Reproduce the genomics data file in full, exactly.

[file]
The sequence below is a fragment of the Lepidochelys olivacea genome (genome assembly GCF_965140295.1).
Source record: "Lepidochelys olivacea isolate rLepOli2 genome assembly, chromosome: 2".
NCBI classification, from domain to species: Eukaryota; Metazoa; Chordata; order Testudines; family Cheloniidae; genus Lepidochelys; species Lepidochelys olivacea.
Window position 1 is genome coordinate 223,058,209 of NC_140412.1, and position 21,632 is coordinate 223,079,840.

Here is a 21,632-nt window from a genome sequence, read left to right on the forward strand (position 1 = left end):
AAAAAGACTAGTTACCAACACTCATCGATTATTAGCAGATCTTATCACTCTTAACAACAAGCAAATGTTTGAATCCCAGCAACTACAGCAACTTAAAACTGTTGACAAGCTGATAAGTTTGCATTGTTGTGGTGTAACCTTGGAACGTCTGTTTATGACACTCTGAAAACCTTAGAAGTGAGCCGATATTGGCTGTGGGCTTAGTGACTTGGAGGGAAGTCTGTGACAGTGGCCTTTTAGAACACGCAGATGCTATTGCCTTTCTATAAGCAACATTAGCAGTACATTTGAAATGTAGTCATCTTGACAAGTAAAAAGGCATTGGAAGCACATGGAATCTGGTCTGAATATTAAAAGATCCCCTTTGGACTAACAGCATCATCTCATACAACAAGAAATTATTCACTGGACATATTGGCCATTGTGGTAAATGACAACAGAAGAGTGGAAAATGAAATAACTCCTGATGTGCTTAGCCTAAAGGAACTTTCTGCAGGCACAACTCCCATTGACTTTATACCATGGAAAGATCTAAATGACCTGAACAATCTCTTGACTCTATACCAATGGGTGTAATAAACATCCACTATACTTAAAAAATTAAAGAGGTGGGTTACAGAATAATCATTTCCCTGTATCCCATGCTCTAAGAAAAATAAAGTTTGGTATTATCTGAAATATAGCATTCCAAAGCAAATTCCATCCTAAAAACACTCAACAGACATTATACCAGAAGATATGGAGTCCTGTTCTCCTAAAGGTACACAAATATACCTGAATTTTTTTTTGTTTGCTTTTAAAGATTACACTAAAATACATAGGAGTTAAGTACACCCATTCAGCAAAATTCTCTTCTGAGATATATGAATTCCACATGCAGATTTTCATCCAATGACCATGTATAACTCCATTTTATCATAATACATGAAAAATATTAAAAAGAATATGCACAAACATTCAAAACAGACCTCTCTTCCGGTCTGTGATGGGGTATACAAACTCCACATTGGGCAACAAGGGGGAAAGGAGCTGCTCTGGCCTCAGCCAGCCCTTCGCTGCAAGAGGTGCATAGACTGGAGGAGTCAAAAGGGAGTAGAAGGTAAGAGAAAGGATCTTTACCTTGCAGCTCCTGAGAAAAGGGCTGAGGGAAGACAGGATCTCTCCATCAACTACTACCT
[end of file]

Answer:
The sequence below is a fragment of the Lepidochelys olivacea genome (genome assembly GCF_965140295.1).
Source record: "Lepidochelys olivacea isolate rLepOli2 genome assembly, chromosome: 2".
NCBI classification, from domain to species: Eukaryota; Metazoa; Chordata; order Testudines; family Cheloniidae; genus Lepidochelys; species Lepidochelys olivacea.
Window position 1 is genome coordinate 223,058,209 of NC_140412.1, and position 21,632 is coordinate 223,079,840.

Here is a 21,632-nt window from a genome sequence, read left to right on the forward strand (position 1 = left end):
AAAAAGACTAGTTACCAACACTCATCGATTATTAGCAGATCTTATCACTCTTAACAACAAGCAAATGTTTGAATCCCAGCAACTACAGCAACTTAAAACTGTTGACAAGCTGATAAGTTTGCATTGTTGTGGTGTAACCTTGGAACGTCTGTTTATGACACTCTGAAAACCTTAGAAGTGAGCCGATATTGGCTGTGGGCTTAGTGACTTGGAGGGAAGTCTGTGACAGTGGCCTTTTAGAACACGCAGATGCTATTGCCTTTCTATAAGCAACATTAGCAGTACATTTGAAATGTAGTCATCTTGACAAGTAAAAAGGCATTGGAAGCACATGGAATCTGGTCTGAATATTAAAAGATCCCCTTTGGACTAACAGCATCATCTCATACAACAAGAAATTATTCACTGGACATATTGGCCATTGTGGTAAATGACAACAGAAGAGTGGAAAATGAAATAACTCCTGATGTGCTTAGCCTAAAGGAACTTTCTGCAGGCACAACTCCCATTGACTTTATACCATGGAAAGATCTAAATGACCTGAACAATCTCTTGACTCTATACCAATGGGTGTAATAAACATCCACTATACTTAAAAAATTAAAGAGGTGGGTTACAGAATAATCATTTCCCTGTATCCCATGCTCTAAGAAAAATAAAGTTTGGTATTATCTGAAATATAGCATTCCAAAGCAAATTCCATCCTAAAAACACTCAACAGACATTATACCAGAAGATATGGAGTCCTGTTCTCCTAAAGGTACACAAATATACCTGAATTTTTTTTTGTTTGCTTTTAAAGATTACACTAAAATACATAGGAGTTAAGTACACCCATTCAGCAAAATTCTCTTCTGAGATATATGAATTCCACATGCAGATTTTCATCCAATGACCATGTATAACTCCATTTTATCATAATACATGAAAAATATTAAAAAGAATATGCACAAACATTCAAAACAGACCTCTCTTCCGGTCTGTGATGGGGTATACAAACTCCACATTGGGCAACAAGGGGGAAAGGAGCTGCTCTGGCCTCAGCCAGCCCTTCGCTGCAAGAGGTGCATAGACTGGAGGAGTCAAAAGGGAGTAGAAGGTAAGAGAAAGGATCTTTACCTTGCAGCTCCTGAGAAAAGGGCTGAGGGAAGACAGGATCTCTCCATCAACTACTACCT